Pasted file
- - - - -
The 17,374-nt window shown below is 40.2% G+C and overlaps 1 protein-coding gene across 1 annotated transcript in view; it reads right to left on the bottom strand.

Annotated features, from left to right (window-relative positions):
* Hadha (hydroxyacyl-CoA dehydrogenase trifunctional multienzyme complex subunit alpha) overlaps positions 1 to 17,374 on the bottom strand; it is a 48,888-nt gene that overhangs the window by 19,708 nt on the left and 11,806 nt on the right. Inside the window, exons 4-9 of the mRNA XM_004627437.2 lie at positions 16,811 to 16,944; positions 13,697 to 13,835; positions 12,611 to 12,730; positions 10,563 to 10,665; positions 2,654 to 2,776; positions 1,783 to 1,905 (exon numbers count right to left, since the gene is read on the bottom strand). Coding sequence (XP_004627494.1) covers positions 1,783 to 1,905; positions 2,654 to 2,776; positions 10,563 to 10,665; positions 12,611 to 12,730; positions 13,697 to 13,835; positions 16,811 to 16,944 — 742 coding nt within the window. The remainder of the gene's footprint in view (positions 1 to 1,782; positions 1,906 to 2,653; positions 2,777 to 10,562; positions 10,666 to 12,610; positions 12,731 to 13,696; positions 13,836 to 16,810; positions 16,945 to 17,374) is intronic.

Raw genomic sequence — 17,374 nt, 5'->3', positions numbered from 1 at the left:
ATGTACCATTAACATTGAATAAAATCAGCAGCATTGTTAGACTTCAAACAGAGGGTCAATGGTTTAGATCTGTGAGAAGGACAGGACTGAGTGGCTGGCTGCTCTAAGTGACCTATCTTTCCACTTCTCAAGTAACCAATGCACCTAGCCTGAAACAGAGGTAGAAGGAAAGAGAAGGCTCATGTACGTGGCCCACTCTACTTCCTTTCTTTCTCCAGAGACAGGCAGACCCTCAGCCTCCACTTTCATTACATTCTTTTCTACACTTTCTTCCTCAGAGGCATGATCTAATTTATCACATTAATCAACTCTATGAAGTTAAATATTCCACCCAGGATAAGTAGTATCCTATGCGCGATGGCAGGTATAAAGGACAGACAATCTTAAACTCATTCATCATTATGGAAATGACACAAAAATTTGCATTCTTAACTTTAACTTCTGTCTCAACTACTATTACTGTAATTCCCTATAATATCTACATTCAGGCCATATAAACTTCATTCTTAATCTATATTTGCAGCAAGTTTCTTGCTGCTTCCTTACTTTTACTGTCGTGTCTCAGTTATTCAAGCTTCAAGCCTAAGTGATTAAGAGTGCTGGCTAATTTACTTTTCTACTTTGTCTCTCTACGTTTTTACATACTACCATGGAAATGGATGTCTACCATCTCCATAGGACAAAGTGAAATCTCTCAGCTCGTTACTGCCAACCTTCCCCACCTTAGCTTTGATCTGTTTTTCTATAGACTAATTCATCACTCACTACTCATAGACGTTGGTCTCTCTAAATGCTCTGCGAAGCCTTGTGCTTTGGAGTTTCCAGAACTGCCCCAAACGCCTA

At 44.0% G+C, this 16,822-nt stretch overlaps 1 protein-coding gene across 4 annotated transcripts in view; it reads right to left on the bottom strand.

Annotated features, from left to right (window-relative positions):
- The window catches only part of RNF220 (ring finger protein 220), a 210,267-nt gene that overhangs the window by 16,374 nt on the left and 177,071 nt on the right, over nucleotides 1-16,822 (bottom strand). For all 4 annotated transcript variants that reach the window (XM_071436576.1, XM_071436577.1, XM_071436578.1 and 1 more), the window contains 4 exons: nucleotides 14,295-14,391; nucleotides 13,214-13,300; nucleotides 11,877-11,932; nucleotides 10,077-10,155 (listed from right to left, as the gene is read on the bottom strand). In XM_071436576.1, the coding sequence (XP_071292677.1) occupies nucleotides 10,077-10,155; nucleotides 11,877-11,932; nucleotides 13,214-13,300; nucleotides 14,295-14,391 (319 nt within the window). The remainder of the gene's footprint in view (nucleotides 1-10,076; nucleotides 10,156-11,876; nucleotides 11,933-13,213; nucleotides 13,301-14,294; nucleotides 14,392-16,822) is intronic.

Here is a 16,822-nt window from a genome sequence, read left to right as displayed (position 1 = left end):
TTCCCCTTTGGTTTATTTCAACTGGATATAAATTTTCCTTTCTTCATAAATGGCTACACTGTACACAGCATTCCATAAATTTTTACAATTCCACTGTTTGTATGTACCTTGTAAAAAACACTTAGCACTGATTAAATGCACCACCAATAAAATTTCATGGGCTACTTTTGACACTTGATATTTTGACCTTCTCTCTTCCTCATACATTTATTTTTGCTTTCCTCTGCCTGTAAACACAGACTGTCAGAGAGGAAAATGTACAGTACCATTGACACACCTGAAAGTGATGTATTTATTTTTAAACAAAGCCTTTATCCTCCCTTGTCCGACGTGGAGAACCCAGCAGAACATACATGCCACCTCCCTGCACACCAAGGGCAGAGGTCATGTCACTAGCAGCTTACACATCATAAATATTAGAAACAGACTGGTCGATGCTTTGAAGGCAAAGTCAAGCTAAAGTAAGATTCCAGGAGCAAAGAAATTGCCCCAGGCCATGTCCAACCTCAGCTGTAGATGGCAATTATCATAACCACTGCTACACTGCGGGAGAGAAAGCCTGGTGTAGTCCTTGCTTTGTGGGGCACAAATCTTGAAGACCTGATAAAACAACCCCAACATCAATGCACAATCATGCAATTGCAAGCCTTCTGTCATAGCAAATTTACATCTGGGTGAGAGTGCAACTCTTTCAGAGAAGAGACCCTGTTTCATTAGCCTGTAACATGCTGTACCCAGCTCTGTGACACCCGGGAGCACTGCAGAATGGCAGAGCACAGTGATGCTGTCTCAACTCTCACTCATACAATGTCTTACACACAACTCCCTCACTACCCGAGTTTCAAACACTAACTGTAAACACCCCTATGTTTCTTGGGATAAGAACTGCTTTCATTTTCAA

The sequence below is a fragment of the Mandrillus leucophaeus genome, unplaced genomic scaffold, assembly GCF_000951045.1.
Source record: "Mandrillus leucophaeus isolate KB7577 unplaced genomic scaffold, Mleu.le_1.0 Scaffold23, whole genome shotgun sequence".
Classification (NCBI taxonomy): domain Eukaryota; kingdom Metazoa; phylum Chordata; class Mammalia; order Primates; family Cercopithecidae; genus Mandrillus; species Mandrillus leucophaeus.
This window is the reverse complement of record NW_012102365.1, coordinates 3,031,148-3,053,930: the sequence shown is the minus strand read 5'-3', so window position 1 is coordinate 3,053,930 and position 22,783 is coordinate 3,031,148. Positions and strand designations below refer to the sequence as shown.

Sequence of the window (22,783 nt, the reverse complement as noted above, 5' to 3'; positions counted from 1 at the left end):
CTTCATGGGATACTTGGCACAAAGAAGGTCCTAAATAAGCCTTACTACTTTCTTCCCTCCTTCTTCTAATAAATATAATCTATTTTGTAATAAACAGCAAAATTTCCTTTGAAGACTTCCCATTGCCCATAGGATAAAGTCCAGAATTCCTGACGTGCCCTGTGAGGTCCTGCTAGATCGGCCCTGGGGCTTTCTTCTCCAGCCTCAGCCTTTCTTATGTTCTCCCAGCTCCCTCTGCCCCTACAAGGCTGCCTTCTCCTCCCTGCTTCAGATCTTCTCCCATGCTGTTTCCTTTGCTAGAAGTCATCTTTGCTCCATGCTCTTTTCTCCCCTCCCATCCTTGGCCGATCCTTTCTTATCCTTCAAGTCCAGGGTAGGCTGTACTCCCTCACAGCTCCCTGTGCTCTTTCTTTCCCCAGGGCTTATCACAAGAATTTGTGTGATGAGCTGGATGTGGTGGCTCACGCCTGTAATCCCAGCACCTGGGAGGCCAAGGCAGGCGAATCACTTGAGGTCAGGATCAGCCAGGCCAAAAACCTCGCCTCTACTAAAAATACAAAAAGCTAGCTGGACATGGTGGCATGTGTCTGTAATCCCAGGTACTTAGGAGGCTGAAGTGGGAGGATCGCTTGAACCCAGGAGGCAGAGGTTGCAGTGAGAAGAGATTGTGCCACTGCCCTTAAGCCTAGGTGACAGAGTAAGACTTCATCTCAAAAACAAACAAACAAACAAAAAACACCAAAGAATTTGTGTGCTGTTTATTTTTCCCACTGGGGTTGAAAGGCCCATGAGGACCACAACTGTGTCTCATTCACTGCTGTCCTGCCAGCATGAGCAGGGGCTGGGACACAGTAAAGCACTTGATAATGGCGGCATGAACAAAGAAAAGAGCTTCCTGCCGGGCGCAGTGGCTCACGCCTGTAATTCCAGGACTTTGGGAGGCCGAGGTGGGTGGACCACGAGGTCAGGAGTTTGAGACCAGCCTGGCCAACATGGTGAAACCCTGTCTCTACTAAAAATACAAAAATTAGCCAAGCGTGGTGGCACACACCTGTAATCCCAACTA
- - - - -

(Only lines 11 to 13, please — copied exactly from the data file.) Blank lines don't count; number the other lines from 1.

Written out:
The sequence below is a fragment of the Mandrillus leucophaeus genome, unplaced genomic scaffold, assembly GCF_000951045.1.
Source record: "Mandrillus leucophaeus isolate KB7577 unplaced genomic scaffold, Mleu.le_1.0 Scaffold23, whole genome shotgun sequence".
Classification (NCBI taxonomy): domain Eukaryota; kingdom Metazoa; phylum Chordata; class Mammalia; order Primates; family Cercopithecidae; genus Mandrillus; species Mandrillus leucophaeus.